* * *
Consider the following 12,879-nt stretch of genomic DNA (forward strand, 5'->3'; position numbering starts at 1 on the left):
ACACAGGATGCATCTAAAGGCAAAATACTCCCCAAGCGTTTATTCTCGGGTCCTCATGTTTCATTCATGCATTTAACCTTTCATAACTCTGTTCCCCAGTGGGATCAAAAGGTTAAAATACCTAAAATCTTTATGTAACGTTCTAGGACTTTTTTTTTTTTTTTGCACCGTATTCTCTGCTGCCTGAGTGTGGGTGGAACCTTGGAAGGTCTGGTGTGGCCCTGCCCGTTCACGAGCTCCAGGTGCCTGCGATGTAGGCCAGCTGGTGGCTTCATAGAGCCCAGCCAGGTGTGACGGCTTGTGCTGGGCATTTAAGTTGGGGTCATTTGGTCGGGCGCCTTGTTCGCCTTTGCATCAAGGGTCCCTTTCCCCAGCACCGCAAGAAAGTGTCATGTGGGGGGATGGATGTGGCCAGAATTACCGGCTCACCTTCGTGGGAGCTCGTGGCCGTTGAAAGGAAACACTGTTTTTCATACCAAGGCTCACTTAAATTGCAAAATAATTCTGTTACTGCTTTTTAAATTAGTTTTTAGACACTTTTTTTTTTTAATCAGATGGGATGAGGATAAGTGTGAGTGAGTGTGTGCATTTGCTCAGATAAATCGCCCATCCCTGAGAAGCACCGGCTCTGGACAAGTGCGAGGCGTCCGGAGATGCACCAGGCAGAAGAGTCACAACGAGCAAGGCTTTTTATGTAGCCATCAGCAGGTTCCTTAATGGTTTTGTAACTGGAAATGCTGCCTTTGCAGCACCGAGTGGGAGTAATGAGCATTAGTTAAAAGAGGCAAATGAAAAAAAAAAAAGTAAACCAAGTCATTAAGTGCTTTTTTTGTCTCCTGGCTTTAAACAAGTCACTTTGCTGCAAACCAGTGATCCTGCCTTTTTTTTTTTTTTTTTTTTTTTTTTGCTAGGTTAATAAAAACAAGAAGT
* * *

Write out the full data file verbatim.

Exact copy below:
Consider the following 12,879-nt stretch of genomic DNA (forward strand, 5'->3'; position numbering starts at 1 on the left):
ACACAGGATGCATCTAAAGGCAAAATACTCCCCAAGCGTTTATTCTCGGGTCCTCATGTTTCATTCATGCATTTAACCTTTCATAACTCTGTTCCCCAGTGGGATCAAAAGGTTAAAATACCTAAAATCTTTATGTAACGTTCTAGGACTTTTTTTTTTTTTTTGCACCGTATTCTCTGCTGCCTGAGTGTGGGTGGAACCTTGGAAGGTCTGGTGTGGCCCTGCCCGTTCACGAGCTCCAGGTGCCTGCGATGTAGGCCAGCTGGTGGCTTCATAGAGCCCAGCCAGGTGTGACGGCTTGTGCTGGGCATTTAAGTTGGGGTCATTTGGTCGGGCGCCTTGTTCGCCTTTGCATCAAGGGTCCCTTTCCCCAGCACCGCAAGAAAGTGTCATGTGGGGGGATGGATGTGGCCAGAATTACCGGCTCACCTTCGTGGGAGCTCGTGGCCGTTGAAAGGAAACACTGTTTTTCATACCAAGGCTCACTTAAATTGCAAAATAATTCTGTTACTGCTTTTTAAATTAGTTTTTAGACACTTTTTTTTTTTAATCAGATGGGATGAGGATAAGTGTGAGTGAGTGTGTGCATTTGCTCAGATAAATCGCCCATCCCTGAGAAGCACCGGCTCTGGACAAGTGCGAGGCGTCCGGAGATGCACCAGGCAGAAGAGTCACAACGAGCAAGGCTTTTTATGTAGCCATCAGCAGGTTCCTTAATGGTTTTGTAACTGGAAATGCTGCCTTTGCAGCACCGAGTGGGAGTAATGAGCATTAGTTAAAAGAGGCAAATGAAAAAAAAAAAAGTAAACCAAGTCATTAAGTGCTTTTTTTGTCTCCTGGCTTTAAACAAGTCACTTTGCTGCAAACCAGTGATCCTGCCTTTTTTTTTTTTTTTTTTTTTTTTTTGCTAGGTTAATAAAAACAAGAAGT